Monday 9 July 2018 8:34pm
Otago's Dr Anne-Marie Jackson was recently praised in Nature. Photo: Sharron Bennett.
A leading University of Otago lecturer has been praised in one of the world’s most prestigious academic journals as someone who is “winning at science”.
School of Physical Education, Sport and Exercise Sciences Senior Lecturer, and Co-Director of Te Koronga Dr Anne-Marie Jackson, of Ngāti Whātua, Ngāti Kahu, Te Roroa descent is one of three people profiled for their efforts to diversify academic learning environments in Nature.
The article, which appeared in June, is headlined These labs are remarkably diverse — here’s why they’re winning at science.
“Nature is one of the most prestigious journals in the world, and so to me it was important that our students and communities we work with were also involved,” Dr Jackson says.
“It raises the profile of our School and the University with respect to indigenous knowledge.
"Nature is one of the most prestigious journals in the world, and so to me it was important that our students and communities we work with were also involved."
“But it also shines a light on the issues of diversity (or lack thereof) in Universities in New Zealand – especially for Māori academic staff numbers in the sciences.”
The article discusses Dr Jackson’s journey at the University, which started in 2011. A lack of Māori graduates within her department led to the creation of Te Koronga. The programme, which she co-founded alongside Māori cultural scientist Dr Hauiti Hakopa, aims to intentionally grow Māori research students within the School of Physical Education, Sport and Exercise Sciences.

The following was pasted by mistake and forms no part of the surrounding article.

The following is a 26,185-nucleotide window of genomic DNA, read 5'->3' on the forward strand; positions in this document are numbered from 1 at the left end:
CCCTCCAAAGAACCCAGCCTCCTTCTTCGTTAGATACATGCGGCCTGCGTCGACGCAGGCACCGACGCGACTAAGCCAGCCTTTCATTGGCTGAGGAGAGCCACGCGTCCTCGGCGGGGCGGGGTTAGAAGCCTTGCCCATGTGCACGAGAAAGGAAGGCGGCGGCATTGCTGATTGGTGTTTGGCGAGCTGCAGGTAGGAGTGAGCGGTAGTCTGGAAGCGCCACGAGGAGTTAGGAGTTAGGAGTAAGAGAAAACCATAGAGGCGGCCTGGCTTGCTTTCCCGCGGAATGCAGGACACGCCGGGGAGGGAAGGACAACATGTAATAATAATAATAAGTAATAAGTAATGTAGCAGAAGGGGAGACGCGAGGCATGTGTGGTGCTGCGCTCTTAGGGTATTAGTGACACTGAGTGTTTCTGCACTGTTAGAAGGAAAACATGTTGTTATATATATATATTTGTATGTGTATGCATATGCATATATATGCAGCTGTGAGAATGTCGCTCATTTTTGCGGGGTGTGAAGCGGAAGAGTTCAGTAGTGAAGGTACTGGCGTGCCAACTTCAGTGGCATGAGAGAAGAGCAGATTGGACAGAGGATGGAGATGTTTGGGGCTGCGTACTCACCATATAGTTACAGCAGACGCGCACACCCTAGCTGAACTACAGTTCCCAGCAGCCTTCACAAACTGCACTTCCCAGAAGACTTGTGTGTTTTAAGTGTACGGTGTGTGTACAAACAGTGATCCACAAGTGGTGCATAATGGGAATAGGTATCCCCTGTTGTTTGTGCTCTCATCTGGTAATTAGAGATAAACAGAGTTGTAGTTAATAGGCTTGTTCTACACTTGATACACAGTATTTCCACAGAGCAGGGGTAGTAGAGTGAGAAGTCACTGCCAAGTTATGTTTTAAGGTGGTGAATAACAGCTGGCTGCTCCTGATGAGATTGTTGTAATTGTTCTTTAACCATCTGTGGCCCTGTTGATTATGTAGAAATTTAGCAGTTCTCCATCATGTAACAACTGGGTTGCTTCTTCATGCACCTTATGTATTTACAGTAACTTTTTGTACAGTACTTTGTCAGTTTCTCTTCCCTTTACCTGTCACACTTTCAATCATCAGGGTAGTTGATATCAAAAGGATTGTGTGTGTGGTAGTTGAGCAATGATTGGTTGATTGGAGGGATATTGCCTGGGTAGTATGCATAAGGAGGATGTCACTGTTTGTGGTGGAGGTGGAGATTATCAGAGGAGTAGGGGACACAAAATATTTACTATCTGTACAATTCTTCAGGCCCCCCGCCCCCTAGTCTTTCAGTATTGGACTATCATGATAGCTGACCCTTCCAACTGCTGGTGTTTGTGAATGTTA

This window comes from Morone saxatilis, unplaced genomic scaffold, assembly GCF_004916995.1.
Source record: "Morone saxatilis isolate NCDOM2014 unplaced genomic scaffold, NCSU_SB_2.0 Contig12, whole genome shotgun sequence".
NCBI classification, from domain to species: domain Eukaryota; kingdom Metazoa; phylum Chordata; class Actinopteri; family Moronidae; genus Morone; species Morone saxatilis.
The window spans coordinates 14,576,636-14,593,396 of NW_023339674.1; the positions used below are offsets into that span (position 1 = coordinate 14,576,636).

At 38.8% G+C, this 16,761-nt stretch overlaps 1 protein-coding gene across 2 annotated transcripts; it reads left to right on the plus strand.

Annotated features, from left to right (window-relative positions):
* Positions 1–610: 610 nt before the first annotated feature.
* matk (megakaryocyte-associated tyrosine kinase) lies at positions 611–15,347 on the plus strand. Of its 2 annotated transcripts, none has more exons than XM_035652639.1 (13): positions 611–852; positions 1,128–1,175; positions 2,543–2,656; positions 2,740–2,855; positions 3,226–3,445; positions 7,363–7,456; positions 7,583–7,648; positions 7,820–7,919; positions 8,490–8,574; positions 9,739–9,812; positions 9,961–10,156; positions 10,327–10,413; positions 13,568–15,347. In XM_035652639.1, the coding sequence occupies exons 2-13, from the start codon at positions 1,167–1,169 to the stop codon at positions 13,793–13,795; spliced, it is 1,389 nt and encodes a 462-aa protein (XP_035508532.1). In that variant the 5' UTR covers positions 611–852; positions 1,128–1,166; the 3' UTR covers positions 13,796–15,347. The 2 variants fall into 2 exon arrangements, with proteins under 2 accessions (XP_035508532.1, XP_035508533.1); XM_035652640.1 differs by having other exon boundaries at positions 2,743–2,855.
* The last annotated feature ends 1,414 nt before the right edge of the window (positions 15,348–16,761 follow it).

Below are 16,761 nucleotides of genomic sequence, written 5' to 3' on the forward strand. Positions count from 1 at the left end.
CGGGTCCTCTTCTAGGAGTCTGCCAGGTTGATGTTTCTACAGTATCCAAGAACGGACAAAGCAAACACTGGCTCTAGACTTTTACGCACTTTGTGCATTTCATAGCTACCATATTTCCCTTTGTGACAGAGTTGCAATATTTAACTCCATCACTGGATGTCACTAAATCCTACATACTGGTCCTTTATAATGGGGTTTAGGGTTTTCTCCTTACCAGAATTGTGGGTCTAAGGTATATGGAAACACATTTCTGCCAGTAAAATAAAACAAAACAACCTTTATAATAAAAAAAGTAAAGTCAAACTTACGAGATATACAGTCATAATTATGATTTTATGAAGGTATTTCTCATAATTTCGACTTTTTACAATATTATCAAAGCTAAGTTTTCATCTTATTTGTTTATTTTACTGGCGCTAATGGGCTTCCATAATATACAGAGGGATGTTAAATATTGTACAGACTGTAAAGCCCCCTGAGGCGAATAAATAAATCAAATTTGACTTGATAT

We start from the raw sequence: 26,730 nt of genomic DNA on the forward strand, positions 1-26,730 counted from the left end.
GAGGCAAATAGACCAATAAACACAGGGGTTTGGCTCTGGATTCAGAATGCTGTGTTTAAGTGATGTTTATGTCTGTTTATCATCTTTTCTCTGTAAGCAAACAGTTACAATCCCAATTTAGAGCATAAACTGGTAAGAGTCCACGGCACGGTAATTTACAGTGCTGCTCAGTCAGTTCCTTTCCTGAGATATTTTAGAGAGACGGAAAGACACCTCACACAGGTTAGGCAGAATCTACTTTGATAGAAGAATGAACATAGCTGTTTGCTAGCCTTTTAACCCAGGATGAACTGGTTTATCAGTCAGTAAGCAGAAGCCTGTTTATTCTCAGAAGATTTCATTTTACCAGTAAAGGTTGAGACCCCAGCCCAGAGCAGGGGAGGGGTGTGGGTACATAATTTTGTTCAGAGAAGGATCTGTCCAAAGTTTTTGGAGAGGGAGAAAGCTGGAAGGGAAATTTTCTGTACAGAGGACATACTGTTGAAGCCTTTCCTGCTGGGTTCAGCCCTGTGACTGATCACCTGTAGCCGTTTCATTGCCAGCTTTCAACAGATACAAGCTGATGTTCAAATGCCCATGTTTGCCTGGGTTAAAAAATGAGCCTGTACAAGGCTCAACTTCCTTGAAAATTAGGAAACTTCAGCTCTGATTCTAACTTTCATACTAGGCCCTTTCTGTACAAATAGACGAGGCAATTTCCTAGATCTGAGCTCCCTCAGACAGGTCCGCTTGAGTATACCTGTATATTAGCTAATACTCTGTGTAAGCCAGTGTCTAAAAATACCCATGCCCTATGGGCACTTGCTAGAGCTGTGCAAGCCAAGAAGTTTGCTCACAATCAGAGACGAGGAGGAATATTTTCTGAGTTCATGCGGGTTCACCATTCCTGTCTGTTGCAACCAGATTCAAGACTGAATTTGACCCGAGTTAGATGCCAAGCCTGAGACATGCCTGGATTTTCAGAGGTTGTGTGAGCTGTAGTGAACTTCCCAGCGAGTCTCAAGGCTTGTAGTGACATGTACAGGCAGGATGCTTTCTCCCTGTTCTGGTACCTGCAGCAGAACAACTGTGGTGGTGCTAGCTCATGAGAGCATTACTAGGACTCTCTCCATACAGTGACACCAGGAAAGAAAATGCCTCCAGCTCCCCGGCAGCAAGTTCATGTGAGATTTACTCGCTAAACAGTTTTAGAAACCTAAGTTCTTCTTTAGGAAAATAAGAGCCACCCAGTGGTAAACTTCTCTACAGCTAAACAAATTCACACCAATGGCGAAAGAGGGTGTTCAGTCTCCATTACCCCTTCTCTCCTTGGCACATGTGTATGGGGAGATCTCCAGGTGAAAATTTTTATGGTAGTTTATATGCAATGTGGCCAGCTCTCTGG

The article also discusses the work of materials scientist Professor Mukhles Sowwan from Okinawa Institute of Science and Technology Graduate University (OIST), and Vanderbilt University Stevenson Professor of Physics and Astronomy Keivan Stassun.
“Although they differ greatly by geography and discipline, the groups share some key elements, including lab leaders who are directly engaged in the work, have high expectations and think that a diverse team produces the strongest research,” the article states.
“These factors seem to be the secret sauce for these groups’ notable cohesion and robust research output.
“For Anne-Marie Jackson … those benefits are secondary to the goal of creating science that will better serve the needs of indigenous communities. It’s science’s job to provide solutions for diverse communities, she says, so science must “reflect a diversity that comes from outside the ivory tower.”
Dr Jackson says there has been a lot of positive feedback from the article and heightened interest in what they are achieving.
“It also raises the profile of the quality of our students we are intentionally developing through Māori research excellence, such as Chanel Phillips who will submit her PhD in September.”